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Kristen Maslanka Jan 31, 2017 · #45

#40 I certainly knew i just don't think I properly understood the concept of WHAT networking was. That it was more than just meeting people but getting to know them and getting them to know you.

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Wayne Yoshida Jan 31, 2017 · #44

#41 @CityVP 🐝 Manjit - Thanks for sharing the story on Bernays. It is always good to point out the differences between "Public Relations" and "Public Information" and "Advertising." Boils down to changing opinion vs education and increasing knowledge, or paying for visibility of products and services vs true news.

And unfortunately this is changing - People are finally whining about "fake news" - but what do you think would happen when news agencies fired the professional news writers and journalists and instead relies on "man in the street" "reality" reporting from un-trained people?

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Mohammed Sultan Jan 31, 2017 · #43

It's a good idea not to brand yourself as a commodity or a "box of soup" but as a a premium "box of perfume".As in perfume industry a popular brand can command a price premium ,more than forty times the cost of production,the candidate can also aspire to be highly paid by premium employers.To make the job search a fantasy like a perfume with good smell you have to follow the same development process of developing a new perfume.In marketing a new perfume the marketer first outline the features(mainly the candidate's core interests) in terms of a certain target(employer) at a certain price(the salary range) often with a predetermined name(@Kristen Maslanka).You should also emphasis the rational of the synergy,enthusiasm and passion.As a perfume you should convey through your messages the rational of being pretty and young.In the brand positioning era the most important thing is your name..

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Claire L Cardwell Jan 31, 2017 · #42

@Kristen Maslanka - great advice here - I really enjoyed your article. "it is not who you know, but who know's YOU." this phrase really resonated with me. I hate the way on LinkedOut when you accept a connection request you instantly get a message asking you to buy insurance etc. etc. It really puts my back up and makes me think that the people are desperate for new business. As far as my interests go, I am a part-time artist, I love photography and exploring nature. I also love old black & white movies and am a huge fan of Gregory Peck and Cary Grant. I am a complete bibliophile and have quite a library of my own - mostly self-help books and books on medicine, alternative healing, psychology and travel. I also have 3 cats and would love it if you could do some sketches of them.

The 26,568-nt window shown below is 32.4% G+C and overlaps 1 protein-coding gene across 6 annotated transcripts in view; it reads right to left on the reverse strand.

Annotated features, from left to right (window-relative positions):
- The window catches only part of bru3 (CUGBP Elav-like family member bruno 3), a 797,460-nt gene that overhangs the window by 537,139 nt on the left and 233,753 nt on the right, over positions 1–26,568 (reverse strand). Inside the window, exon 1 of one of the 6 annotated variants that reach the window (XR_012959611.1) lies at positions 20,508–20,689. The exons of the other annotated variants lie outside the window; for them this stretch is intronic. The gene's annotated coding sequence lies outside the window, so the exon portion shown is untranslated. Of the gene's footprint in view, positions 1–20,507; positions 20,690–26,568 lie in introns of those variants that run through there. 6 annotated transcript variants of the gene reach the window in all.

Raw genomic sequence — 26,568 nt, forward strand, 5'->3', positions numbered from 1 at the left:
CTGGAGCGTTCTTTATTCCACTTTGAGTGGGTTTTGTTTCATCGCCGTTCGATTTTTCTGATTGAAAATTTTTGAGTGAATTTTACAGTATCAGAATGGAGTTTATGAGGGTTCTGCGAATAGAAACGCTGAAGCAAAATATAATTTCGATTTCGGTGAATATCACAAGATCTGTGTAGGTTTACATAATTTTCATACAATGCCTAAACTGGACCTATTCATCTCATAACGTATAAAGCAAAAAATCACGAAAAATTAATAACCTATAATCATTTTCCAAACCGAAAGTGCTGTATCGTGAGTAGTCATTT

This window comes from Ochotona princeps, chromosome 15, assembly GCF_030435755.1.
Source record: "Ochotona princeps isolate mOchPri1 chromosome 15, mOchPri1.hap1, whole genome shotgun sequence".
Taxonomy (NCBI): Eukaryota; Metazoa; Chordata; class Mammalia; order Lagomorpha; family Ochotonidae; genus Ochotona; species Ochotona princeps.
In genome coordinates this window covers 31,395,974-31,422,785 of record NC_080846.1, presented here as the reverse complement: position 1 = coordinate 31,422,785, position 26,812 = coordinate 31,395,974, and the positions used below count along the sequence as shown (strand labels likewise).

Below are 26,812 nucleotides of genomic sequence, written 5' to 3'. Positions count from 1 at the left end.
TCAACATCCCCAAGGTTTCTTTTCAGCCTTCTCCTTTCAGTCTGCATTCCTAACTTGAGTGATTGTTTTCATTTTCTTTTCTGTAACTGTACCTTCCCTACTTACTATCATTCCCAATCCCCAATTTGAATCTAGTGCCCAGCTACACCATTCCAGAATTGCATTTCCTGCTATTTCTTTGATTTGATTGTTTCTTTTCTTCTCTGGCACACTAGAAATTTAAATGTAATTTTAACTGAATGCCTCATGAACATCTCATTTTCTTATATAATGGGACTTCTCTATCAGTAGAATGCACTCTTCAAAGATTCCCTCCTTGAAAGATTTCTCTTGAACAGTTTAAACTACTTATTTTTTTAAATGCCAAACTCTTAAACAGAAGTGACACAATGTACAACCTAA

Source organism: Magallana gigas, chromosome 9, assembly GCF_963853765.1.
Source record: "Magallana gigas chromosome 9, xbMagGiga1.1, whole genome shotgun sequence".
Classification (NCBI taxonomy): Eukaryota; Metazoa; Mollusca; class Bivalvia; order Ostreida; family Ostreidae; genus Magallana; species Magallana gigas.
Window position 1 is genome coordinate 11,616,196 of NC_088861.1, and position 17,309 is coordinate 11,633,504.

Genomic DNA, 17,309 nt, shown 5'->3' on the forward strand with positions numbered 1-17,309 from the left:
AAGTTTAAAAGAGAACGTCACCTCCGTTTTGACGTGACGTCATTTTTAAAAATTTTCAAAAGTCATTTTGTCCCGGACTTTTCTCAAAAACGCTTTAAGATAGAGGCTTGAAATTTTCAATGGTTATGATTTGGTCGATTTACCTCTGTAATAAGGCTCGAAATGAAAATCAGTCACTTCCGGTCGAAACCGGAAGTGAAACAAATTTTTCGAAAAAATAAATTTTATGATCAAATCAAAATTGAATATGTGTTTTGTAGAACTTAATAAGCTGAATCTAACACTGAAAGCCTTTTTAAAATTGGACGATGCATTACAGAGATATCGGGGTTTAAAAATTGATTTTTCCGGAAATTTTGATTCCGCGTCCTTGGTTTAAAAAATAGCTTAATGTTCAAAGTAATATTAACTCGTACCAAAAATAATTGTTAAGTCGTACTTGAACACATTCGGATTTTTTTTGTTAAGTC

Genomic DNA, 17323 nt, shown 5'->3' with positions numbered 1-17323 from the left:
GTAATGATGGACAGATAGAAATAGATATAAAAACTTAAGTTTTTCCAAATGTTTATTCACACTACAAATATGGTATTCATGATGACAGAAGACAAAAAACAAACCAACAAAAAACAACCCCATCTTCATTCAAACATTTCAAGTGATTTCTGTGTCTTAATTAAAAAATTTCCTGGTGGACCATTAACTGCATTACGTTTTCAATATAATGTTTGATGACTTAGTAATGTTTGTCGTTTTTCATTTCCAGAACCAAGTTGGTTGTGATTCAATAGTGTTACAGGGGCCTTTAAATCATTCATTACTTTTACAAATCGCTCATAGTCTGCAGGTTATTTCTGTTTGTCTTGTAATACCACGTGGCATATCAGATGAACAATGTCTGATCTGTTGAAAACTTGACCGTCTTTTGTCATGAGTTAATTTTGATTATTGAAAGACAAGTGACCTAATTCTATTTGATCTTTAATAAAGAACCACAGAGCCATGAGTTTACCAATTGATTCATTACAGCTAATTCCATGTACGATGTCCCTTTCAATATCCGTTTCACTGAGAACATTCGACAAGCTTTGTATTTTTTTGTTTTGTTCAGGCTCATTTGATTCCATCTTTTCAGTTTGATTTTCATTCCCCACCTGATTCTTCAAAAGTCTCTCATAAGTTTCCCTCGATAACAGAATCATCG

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CityVP Manjit Jan 31, 2017 · #41

The power of story is immense!!! Storytellers who people love is actually a form of selling! Then some doodoo turns storytelling into washing powder. There is nothing wrong with being a commodity, ever since the birth of commercial media we have been commodities - that is how SOAP opera's started - original television series had soap ads in the middle of the shows !!!

Why Soap Opera's are called Soap Opera's

We are the product of social media companies - that is how Facebook, LinkedIn etc make their money, but we are also minds that evolve the market. I would encourage you to study the art of persuasion, and appreciate the abilities of the best marketers, because it is a great education. It is your own choice if you end up being a box of soap!!! My favourite brain in marketing is the Father of PR - Edward Bernays - man, that guy was good. Don't become a Bernays - be the best storyteller you care to be !!!

Edward Bernays - Father of PR

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Mark Anthony Dyson Jan 31, 2017 · #40

Networking makes the world go around! Or did you know it before this?

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Kristen Maslanka Jan 30, 2017 · #39

#35 Thank you so much for sharing that, I hadn't thought to connect the two, but it's a great point and example. Funny how so many things can be applied to our life and career approach!